In the unhappy event your newborn needs to log time in the neonatal intensive care unit, you might want to bring a book — for you, of course, to help pass the time, but even more importantly for baby.The instant a baby is born, many hospitals place the newborn square on mom’s chest to facilitate mother-child bonding. Holding, cuddling, nursing and whispering sweet nothings to a baby are all ways of strengthening that bond. (More on Time.com: Study: Breast-Feeding Improves Academic Performance, Especially for Boys)
But when an infant is whisked away to the NICU, the bonding comes to an abrupt halt. All it takes is a simple board book to help reverse the trend, according to new research in the Journal of Developmental and Behavioral Pediatrics.
Reading to babies in the NICU can help parents develop the same feelings of intimacy that parents of healthy newborns cultivate in the days and weeks after a baby’s birth.
The study, which involved 120 families, found that close to 70% of parents indicated reading helped them feel more attached to their babies. Reading them feel like “normal” parents and and helped them feel more in control of the situation. (More on Time.com: Are Crib Bumpers a Nursery Necessity? CPSC Vets their Safety Record)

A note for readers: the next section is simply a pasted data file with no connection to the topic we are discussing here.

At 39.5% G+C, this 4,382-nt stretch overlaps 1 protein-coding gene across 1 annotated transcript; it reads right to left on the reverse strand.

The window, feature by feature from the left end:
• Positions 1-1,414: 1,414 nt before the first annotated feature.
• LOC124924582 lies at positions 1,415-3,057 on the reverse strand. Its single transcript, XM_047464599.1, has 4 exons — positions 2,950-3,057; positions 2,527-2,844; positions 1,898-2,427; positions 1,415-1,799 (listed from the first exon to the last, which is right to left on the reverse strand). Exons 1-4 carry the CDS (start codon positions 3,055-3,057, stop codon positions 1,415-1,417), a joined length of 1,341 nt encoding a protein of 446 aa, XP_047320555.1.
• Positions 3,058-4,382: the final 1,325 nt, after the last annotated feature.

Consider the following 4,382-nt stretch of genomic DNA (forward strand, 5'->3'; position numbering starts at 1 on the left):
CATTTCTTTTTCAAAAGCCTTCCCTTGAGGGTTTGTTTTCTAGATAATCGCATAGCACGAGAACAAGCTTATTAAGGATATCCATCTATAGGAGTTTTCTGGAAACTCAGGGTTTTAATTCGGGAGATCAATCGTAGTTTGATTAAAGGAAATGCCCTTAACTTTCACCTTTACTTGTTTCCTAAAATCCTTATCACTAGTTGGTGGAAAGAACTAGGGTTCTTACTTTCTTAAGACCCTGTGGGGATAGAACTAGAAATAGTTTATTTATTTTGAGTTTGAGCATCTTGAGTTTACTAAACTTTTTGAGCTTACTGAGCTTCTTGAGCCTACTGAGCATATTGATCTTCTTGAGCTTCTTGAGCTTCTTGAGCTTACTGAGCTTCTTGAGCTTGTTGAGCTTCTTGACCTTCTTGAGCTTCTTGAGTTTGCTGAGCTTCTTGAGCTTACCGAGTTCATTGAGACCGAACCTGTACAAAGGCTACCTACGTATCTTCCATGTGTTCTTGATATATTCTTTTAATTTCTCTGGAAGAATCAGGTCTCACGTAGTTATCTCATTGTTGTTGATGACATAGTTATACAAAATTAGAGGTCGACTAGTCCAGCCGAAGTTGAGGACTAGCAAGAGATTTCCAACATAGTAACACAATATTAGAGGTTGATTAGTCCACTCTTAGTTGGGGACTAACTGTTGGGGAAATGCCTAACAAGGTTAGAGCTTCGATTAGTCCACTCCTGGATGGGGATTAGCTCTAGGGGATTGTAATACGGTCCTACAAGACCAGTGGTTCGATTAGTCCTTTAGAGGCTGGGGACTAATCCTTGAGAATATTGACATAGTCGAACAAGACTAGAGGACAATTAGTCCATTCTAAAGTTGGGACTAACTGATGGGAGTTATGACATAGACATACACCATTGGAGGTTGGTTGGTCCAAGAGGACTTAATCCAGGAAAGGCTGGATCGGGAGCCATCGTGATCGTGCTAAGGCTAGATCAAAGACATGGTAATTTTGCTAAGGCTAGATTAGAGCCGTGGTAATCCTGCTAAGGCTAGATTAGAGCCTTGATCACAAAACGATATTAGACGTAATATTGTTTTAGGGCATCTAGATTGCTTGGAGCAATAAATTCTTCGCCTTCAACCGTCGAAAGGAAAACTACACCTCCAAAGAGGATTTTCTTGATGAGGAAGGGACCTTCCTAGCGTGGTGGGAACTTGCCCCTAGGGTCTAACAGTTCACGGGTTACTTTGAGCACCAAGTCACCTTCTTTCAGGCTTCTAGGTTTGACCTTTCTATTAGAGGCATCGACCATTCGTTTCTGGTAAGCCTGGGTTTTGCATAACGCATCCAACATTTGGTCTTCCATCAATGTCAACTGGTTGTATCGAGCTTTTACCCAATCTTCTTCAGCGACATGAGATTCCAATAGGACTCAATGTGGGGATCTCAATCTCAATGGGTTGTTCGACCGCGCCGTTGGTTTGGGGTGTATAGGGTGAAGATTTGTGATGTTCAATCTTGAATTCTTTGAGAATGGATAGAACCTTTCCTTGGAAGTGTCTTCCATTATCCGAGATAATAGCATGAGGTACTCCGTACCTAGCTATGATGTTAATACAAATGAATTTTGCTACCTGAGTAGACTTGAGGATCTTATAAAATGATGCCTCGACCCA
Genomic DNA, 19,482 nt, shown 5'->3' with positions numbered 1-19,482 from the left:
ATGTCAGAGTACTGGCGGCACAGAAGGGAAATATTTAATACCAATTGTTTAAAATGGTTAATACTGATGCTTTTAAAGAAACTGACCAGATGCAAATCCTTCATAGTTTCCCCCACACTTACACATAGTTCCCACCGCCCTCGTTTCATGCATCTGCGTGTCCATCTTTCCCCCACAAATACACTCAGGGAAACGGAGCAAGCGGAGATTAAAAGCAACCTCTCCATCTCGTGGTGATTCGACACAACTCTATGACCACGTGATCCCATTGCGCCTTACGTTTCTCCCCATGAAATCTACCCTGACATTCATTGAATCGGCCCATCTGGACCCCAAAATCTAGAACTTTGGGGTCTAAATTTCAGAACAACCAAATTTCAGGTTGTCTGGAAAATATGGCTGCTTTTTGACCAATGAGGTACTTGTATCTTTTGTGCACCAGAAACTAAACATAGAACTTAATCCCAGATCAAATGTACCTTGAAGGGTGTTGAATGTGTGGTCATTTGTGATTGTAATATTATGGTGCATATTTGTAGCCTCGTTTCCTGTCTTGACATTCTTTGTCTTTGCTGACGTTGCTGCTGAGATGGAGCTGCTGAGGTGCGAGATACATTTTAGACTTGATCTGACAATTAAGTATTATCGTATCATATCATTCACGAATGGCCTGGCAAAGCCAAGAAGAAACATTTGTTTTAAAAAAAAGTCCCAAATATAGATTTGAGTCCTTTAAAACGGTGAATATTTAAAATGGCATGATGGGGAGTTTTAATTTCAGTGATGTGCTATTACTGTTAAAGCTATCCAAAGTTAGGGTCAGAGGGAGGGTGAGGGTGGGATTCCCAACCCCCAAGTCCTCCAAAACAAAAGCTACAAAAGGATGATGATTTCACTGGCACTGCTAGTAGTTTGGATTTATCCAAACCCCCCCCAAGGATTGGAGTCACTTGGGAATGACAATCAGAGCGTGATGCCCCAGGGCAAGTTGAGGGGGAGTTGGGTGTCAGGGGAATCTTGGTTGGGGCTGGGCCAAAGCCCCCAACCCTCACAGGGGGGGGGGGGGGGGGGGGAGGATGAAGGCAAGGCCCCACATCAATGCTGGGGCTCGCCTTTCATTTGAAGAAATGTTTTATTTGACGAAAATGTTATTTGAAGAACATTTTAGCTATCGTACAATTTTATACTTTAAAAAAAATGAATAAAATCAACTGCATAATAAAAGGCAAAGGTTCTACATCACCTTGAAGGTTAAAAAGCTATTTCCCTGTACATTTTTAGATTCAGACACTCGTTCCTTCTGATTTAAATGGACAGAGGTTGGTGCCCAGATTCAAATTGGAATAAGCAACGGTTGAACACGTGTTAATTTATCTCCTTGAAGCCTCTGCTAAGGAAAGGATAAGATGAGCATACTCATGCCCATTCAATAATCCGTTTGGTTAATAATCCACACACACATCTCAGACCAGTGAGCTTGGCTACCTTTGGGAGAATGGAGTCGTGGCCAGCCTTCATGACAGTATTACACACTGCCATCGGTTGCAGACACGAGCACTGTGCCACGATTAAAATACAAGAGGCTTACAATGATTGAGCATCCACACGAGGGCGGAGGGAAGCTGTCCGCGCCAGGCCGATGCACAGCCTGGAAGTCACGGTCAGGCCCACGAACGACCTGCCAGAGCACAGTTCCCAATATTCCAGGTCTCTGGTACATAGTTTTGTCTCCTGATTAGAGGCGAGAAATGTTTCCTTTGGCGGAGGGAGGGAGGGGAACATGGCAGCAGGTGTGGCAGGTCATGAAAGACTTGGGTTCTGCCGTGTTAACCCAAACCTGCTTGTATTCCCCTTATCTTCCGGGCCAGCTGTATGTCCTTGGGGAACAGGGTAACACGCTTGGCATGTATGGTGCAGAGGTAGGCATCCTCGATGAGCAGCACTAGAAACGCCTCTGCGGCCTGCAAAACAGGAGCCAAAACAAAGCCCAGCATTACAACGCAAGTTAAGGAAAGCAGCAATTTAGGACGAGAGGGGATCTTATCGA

“Alyssia was in an incubator in the middle of the room, with tubes and all sorts of things going on around her,” says study participant Mélissa Asselin, mother to a 5-year-old who was born with pulmonary hypertension. “Reading gave us a way to stay close. I couldn’t talk to her or touch her, but she heard the sound of my voice. That simple activity helped me get through the situation, and I have beautiful memories of the experience.”
The study also looked at whether reading in the NICU had an effect on encouraging parents to continue reading to their babies once they were discharged. Regardless of whether an infant has spent time in the NICU, any baby benefits from hearing stories. The more words a baby is exposed to, the better prepared that baby is to start talking and, eventually, reading independently. (More on Time.com: Are Crib Bumpers a Nursery Necessity? CPSC Vets their Safety Record)
Researchers found that parents who read to their hospitalized babies were three times as likely to continue at home. “As health professionals, we must give parents the tools they need to cope with the situation,” says Jan Lariviere, the lead investigator and a NICU nurse at The Montreal Children’s Hospital. “Reading should become an essential tool in NICUs and follow-up clinics.”